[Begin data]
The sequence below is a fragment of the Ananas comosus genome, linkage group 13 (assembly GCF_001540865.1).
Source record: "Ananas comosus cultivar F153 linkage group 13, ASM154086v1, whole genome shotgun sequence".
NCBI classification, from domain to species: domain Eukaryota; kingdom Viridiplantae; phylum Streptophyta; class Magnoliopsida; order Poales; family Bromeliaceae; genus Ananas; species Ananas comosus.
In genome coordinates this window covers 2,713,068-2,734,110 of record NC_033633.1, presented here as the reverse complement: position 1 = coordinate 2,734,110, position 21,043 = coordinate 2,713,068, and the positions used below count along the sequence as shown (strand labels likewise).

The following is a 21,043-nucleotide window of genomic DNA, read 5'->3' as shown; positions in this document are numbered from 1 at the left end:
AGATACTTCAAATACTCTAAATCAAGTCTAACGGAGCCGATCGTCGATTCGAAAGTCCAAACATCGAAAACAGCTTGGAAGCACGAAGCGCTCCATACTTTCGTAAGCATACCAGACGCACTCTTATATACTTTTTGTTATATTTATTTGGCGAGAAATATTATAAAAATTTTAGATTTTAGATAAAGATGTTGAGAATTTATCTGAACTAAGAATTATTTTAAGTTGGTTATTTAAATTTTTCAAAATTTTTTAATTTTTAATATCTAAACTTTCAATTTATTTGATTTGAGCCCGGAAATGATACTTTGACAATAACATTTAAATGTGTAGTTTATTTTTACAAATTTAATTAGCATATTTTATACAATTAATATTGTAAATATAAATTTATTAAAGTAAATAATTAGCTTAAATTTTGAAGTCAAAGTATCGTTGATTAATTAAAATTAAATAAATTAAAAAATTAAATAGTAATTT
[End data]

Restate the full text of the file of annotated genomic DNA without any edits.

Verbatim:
The sequence below is a fragment of the Ananas comosus genome, linkage group 13 (assembly GCF_001540865.1).
Source record: "Ananas comosus cultivar F153 linkage group 13, ASM154086v1, whole genome shotgun sequence".
NCBI classification, from domain to species: domain Eukaryota; kingdom Viridiplantae; phylum Streptophyta; class Magnoliopsida; order Poales; family Bromeliaceae; genus Ananas; species Ananas comosus.
In genome coordinates this window covers 2,713,068-2,734,110 of record NC_033633.1, presented here as the reverse complement: position 1 = coordinate 2,734,110, position 21,043 = coordinate 2,713,068, and the positions used below count along the sequence as shown (strand labels likewise).

The following is a 21,043-nucleotide window of genomic DNA, read 5'->3' as shown; positions in this document are numbered from 1 at the left end:
AGATACTTCAAATACTCTAAATCAAGTCTAACGGAGCCGATCGTCGATTCGAAAGTCCAAACATCGAAAACAGCTTGGAAGCACGAAGCGCTCCATACTTTCGTAAGCATACCAGACGCACTCTTATATACTTTTTGTTATATTTATTTGGCGAGAAATATTATAAAAATTTTAGATTTTAGATAAAGATGTTGAGAATTTATCTGAACTAAGAATTATTTTAAGTTGGTTATTTAAATTTTTCAAAATTTTTTAATTTTTAATATCTAAACTTTCAATTTATTTGATTTGAGCCCGGAAATGATACTTTGACAATAACATTTAAATGTGTAGTTTATTTTTACAAATTTAATTAGCATATTTTATACAATTAATATTGTAAATATAAATTTATTAAAGTAAATAATTAGCTTAAATTTTGAAGTCAAAGTATCGTTGATTAATTAAAATTAAATAAATTAAAAAATTAAATAGTAATTT